Young bark is smooth, grayish, and has resin blisters. When mature, it becomes thick and reddish brown with large deep, wide vertical grooves about the same width as the ridges.
Seed cones are 4 ¼ – 8 ¾” long, oblong to cylindrical in green, red, or purple, with conspicuous green bracts overtop.
It is a popular landscape plant with several cultivars available in various sizes and leaf colors.
Other Common Names: Blue Noble Fir, Red Fir, Christmas Tree
Identifying Features: Noble Fir can be identified by its blue-green leaves that are relatively short at ½ to 1 ½” and have a prominent raised midrib. The leaf bases are appressed to the twigs giving them a hockey stick-like appearance and are twisted to point upwards. It is sometimes confused with Pacific Silver Fir, but its cones are much larger with more conspicuous green bracts, and its bark develops grooves as it ages rather than plates. It can be differentiated from Red Fir by its green leaves that are not glaucous and its bark grooves that are not as widely separated as Red Fir.
Native Area: Cascade and Pacific Coast Mountain Ranges from Washington south to the northwest tip of California
USDA Growing Zones: 5 – 6
Average Size at Maturity: 50 – 100 (to 290) ft tall, about 20-40 ft spread
3. Balsam Fir (Abies balsamea)
Balsam Fir is a lovely, fragrant, small or medium size tree with a narrow spire-like crown.
It has thin, smooth gray bark with resin blisters that breaks into irregular brownish scales when mature.
The dark green upper surface of the leaves is sometimes glaucous with stomatal bands. If present, stomata are concentrated near the blunt or slightly notched leaf tip. The lower surface has two stomatal bands.
Leaves are arranged spirally but twisted to lie flat in horizontal rows. Sometimes they spread out radially, especially on cone-bearing branches.
They prefer full sun to partial shade in moist to wet, cool, often boreal, forest environments.
It has a strong but pleasant pine-like aroma that is used in the essential oil industry.
Numerous wildlife species eat the leaves, and others use the trees for shelter. Leaves are also rich in Vitamin C and have a long history of medicinal use by First Nations peoples.
Other Common Names: Balm of Gilead Tree, Canadian Balsam, Eastern Fir, Bracted Balsam Fir
Identifying Features: The narrow, spire-like crown of Balsam Fir is an easy way to identify it from a distance. The brownish rather than grayish mature scaly bark and its smaller size help distinguish it from Pacific Silver Fir. It can be distinguished from White Fir by its smaller size and the stomata on the upper surface, when present, being concentrated more near the tip than the base.
Native Area: Central and eastern Canada from Alberta east to Newfoundland and the northeastern USA from Minnesota east to Maine and south through the Appalachians to West Virginia.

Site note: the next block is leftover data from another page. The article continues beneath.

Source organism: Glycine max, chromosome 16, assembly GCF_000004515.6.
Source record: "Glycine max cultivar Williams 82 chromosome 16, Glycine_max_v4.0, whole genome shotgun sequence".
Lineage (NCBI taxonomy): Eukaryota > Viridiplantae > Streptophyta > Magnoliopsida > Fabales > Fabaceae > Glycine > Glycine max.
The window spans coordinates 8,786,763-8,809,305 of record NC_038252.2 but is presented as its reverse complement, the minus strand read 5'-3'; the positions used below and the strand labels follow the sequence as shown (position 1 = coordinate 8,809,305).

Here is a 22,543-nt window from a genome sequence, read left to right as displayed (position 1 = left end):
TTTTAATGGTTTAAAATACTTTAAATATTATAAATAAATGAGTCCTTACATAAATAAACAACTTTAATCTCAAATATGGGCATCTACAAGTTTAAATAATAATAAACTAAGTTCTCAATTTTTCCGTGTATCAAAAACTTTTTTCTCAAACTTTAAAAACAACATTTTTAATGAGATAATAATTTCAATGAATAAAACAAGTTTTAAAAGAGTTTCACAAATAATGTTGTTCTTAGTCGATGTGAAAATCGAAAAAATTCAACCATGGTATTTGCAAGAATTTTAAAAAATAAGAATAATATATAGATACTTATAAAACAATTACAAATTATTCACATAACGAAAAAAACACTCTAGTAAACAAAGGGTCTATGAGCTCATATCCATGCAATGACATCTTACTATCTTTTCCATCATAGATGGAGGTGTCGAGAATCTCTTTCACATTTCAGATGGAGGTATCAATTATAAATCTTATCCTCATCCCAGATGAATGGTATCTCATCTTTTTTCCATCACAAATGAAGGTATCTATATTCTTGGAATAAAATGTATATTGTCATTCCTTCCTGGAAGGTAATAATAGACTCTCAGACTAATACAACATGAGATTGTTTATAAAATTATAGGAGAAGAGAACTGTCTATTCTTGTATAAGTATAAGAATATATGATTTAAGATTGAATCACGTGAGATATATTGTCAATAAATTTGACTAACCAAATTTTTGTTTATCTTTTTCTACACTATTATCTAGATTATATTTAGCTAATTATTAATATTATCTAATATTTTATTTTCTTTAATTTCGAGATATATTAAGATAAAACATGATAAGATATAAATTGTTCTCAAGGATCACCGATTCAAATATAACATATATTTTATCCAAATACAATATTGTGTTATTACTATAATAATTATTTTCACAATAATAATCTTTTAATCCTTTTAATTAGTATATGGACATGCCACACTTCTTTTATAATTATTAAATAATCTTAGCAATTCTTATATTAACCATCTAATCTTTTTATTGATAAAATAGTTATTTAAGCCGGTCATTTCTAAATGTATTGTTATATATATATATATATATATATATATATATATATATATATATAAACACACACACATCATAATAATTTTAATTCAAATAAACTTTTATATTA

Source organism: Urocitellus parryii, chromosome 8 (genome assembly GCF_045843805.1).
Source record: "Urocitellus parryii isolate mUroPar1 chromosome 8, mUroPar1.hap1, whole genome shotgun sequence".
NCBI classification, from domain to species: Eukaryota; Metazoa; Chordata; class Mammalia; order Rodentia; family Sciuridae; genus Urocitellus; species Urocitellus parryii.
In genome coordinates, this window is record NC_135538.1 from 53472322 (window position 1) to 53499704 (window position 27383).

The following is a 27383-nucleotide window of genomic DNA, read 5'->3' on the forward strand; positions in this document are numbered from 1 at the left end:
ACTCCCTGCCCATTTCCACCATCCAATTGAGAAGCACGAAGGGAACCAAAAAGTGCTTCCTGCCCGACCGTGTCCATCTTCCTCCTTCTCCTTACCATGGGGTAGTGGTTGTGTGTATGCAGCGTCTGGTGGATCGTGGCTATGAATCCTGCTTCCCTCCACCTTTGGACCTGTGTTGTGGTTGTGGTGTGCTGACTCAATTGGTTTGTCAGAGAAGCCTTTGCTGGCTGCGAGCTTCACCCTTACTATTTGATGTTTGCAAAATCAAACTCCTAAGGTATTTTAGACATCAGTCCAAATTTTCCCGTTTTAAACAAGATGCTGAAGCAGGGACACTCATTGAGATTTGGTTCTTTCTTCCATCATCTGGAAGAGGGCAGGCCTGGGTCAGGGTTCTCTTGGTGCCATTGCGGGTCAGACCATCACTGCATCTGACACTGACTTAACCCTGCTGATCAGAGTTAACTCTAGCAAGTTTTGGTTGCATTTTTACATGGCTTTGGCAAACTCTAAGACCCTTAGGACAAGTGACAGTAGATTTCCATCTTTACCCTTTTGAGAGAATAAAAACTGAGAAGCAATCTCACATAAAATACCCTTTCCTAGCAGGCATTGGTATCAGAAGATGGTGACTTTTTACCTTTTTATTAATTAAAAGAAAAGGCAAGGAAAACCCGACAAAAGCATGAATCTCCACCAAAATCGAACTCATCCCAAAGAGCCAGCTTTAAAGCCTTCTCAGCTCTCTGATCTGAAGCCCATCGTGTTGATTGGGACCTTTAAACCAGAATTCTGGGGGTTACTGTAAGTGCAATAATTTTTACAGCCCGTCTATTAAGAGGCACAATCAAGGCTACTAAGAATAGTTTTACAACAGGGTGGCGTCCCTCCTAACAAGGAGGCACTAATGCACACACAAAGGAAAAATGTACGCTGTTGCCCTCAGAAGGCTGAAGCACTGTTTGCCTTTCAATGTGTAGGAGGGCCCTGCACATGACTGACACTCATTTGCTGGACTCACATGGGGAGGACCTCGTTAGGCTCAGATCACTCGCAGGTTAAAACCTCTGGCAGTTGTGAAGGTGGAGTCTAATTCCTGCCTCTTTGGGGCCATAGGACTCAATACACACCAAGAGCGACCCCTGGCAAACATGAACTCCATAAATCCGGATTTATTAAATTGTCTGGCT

USDA Growing Zones: 4 – 7
Average Size at Maturity: 40 – 65 (to 90 ft) tall; 15 – 25 ft spread
Available at: Nature Hills
4. Subalpine Fir (Abies lasiocarpa)
Subalpine Fir is a medium-sized tree with a narrow conical crown and thin grayish bark that furrows as it ages but remains gray.
Its flattened leaves are up to 1” long with blunt, rounded, or notched tips. They are spirally arranged but twisted at their base and tend to grow mostly upwards and to the sides, with some growing downwards.
The very glaucous light blue-green to grayish-green upper surface of the leaves is grooved and has bands of stomata that typically continue the length of the leaf. Its lower surface also has stomatal bands on both sides of the midrib.
It typically grows at high elevations in full sun to partial shade and does well in areas with cold winters and cool short summers.
It makes a lovely landscape tree at low elevations but should be grown in partial shade to protect it from potentially harsh summer sunlight.
Other Common Names: Alpine Fir, Rocky Mountain Fir, Cork Bark Fir (a subspecies), White Balsam, Western Balsam Fir, Mountain Balsam Fir
Identifying Features: Subalpine Fir can be fairly quickly identified by its very glaucous light green leaves that grow out and upwards from the twig in multiple directions, giving them a bushier rather than flattened appearance. Its leaves are much lighter green than any of the other true fir species that also have leaves that grow out in all directions. Its grayish bark remains gray as it matures and develops vertical grooves.
Native Area: Mountains of Alaska, Yukon, British Columbia, and western Alberta, south through the USA to northern California, southern Arizona, and southern New Mexico
USDA Growing Zones: 5(4) – 8
Average Size at Maturity: 40 – 80 (to 160) ft tall, 10 – 15 ft spread
5. Pacific Silver Fir (Abies amabilis)
The lovely Pacific Silver Fir has always been my favorite fir. It has beautiful foliage and irresistibly aromatic resin blisters that remain longer into maturity than other firs. As it matures, the bark breaks into scaly plates instead of developing the typical grooves.
The flattened leaves are dark lustrous green above with prominent grooves, no stomata, and a deeply notched tip. The lower surface has two very thick white bands of stomata, making it look silver-white.
Leaves are arranged in two rows on each side of the twig, with two rows of longer leaves spread horizontally and two central rows of shorter leaves that point in a forward direction, concealing the upper surface of the twig.